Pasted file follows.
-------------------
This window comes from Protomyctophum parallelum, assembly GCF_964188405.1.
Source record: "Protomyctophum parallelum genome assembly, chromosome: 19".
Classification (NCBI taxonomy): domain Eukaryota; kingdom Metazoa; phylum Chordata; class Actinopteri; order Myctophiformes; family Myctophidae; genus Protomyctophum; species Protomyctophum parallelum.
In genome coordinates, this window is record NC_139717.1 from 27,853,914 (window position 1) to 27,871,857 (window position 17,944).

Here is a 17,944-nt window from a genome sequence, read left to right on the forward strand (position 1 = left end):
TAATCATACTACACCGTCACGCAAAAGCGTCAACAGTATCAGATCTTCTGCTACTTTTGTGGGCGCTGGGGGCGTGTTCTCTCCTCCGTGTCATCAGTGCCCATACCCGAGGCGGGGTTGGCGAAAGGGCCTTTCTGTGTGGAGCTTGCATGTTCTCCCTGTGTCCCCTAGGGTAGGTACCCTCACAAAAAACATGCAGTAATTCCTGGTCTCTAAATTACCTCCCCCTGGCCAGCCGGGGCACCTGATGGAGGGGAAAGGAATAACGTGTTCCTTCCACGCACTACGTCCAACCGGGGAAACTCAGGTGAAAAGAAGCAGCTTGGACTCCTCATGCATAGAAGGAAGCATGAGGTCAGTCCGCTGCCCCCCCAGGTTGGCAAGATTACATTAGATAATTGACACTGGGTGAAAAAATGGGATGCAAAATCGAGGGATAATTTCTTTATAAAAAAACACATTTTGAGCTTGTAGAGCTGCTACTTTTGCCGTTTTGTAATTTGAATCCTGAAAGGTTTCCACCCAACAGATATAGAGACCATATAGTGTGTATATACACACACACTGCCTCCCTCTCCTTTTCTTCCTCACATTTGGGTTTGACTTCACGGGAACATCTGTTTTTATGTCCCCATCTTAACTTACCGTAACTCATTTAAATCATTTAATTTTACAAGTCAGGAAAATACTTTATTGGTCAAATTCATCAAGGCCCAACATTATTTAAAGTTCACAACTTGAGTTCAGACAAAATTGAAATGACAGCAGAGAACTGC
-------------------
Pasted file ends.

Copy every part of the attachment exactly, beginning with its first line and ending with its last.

This window comes from Protomyctophum parallelum, assembly GCF_964188405.1.
Source record: "Protomyctophum parallelum genome assembly, chromosome: 19".
Classification (NCBI taxonomy): domain Eukaryota; kingdom Metazoa; phylum Chordata; class Actinopteri; order Myctophiformes; family Myctophidae; genus Protomyctophum; species Protomyctophum parallelum.
In genome coordinates, this window is record NC_139717.1 from 27,853,914 (window position 1) to 27,871,857 (window position 17,944).

Here is a 17,944-nt window from a genome sequence, read left to right on the forward strand (position 1 = left end):
TAATCATACTACACCGTCACGCAAAAGCGTCAACAGTATCAGATCTTCTGCTACTTTTGTGGGCGCTGGGGGCGTGTTCTCTCCTCCGTGTCATCAGTGCCCATACCCGAGGCGGGGTTGGCGAAAGGGCCTTTCTGTGTGGAGCTTGCATGTTCTCCCTGTGTCCCCTAGGGTAGGTACCCTCACAAAAAACATGCAGTAATTCCTGGTCTCTAAATTACCTCCCCCTGGCCAGCCGGGGCACCTGATGGAGGGGAAAGGAATAACGTGTTCCTTCCACGCACTACGTCCAACCGGGGAAACTCAGGTGAAAAGAAGCAGCTTGGACTCCTCATGCATAGAAGGAAGCATGAGGTCAGTCCGCTGCCCCCCCAGGTTGGCAAGATTACATTAGATAATTGACACTGGGTGAAAAAATGGGATGCAAAATCGAGGGATAATTTCTTTATAAAAAAACACATTTTGAGCTTGTAGAGCTGCTACTTTTGCCGTTTTGTAATTTGAATCCTGAAAGGTTTCCACCCAACAGATATAGAGACCATATAGTGTGTATATACACACACACTGCCTCCCTCTCCTTTTCTTCCTCACATTTGGGTTTGACTTCACGGGAACATCTGTTTTTATGTCCCCATCTTAACTTACCGTAACTCATTTAAATCATTTAATTTTACAAGTCAGGAAAATACTTTATTGGTCAAATTCATCAAGGCCCAACATTATTTAAAGTTCACAACTTGAGTTCAGACAAAATTGAAATGACAGCAGAGAACTGC